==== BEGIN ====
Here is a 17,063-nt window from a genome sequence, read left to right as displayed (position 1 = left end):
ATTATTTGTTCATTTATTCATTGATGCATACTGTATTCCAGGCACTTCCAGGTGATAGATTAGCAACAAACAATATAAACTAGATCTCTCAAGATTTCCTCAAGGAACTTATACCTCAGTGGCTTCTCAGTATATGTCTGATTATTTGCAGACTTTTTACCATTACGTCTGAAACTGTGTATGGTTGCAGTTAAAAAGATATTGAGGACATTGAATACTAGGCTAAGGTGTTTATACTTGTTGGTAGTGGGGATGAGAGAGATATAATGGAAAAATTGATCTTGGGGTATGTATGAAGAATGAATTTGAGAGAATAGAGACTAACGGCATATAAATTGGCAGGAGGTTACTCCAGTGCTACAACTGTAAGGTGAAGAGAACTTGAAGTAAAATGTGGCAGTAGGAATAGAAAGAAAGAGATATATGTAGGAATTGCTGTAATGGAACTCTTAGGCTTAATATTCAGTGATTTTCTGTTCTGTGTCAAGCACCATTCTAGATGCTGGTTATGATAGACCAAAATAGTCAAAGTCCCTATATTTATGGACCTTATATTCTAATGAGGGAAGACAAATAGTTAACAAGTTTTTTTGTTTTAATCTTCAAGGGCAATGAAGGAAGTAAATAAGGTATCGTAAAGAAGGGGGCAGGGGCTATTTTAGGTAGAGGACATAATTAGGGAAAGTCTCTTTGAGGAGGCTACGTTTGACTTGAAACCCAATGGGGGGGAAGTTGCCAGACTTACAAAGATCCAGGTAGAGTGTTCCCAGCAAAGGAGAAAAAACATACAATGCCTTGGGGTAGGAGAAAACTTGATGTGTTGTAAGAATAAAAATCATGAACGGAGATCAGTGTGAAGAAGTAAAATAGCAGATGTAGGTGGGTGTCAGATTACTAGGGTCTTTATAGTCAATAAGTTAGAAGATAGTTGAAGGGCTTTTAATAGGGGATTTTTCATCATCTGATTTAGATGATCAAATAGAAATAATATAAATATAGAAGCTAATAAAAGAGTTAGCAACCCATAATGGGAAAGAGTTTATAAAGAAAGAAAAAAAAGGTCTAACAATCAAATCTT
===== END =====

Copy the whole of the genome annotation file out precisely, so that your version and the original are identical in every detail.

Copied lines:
Here is a 17,063-nt window from a genome sequence, read left to right as displayed (position 1 = left end):
ATTATTTGTTCATTTATTCATTGATGCATACTGTATTCCAGGCACTTCCAGGTGATAGATTAGCAACAAACAATATAAACTAGATCTCTCAAGATTTCCTCAAGGAACTTATACCTCAGTGGCTTCTCAGTATATGTCTGATTATTTGCAGACTTTTTACCATTACGTCTGAAACTGTGTATGGTTGCAGTTAAAAAGATATTGAGGACATTGAATACTAGGCTAAGGTGTTTATACTTGTTGGTAGTGGGGATGAGAGAGATATAATGGAAAAATTGATCTTGGGGTATGTATGAAGAATGAATTTGAGAGAATAGAGACTAACGGCATATAAATTGGCAGGAGGTTACTCCAGTGCTACAACTGTAAGGTGAAGAGAACTTGAAGTAAAATGTGGCAGTAGGAATAGAAAGAAAGAGATATATGTAGGAATTGCTGTAATGGAACTCTTAGGCTTAATATTCAGTGATTTTCTGTTCTGTGTCAAGCACCATTCTAGATGCTGGTTATGATAGACCAAAATAGTCAAAGTCCCTATATTTATGGACCTTATATTCTAATGAGGGAAGACAAATAGTTAACAAGTTTTTTTGTTTTAATCTTCAAGGGCAATGAAGGAAGTAAATAAGGTATCGTAAAGAAGGGGGCAGGGGCTATTTTAGGTAGAGGACATAATTAGGGAAAGTCTCTTTGAGGAGGCTACGTTTGACTTGAAACCCAATGGGGGGGAAGTTGCCAGACTTACAAAGATCCAGGTAGAGTGTTCCCAGCAAAGGAGAAAAAACATACAATGCCTTGGGGTAGGAGAAAACTTGATGTGTTGTAAGAATAAAAATCATGAACGGAGATCAGTGTGAAGAAGTAAAATAGCAGATGTAGGTGGGTGTCAGATTACTAGGGTCTTTATAGTCAATAAGTTAGAAGATAGTTGAAGGGCTTTTAATAGGGGATTTTTCATCATCTGATTTAGATGATCAAATAGAAATAATATAAATATAGAAGCTAATAAAAGAGTTAGCAACCCATAATGGGAAAGAGTTTATAAAGAAAGAAAAAAAAGGTCTAACAATCAAATCTT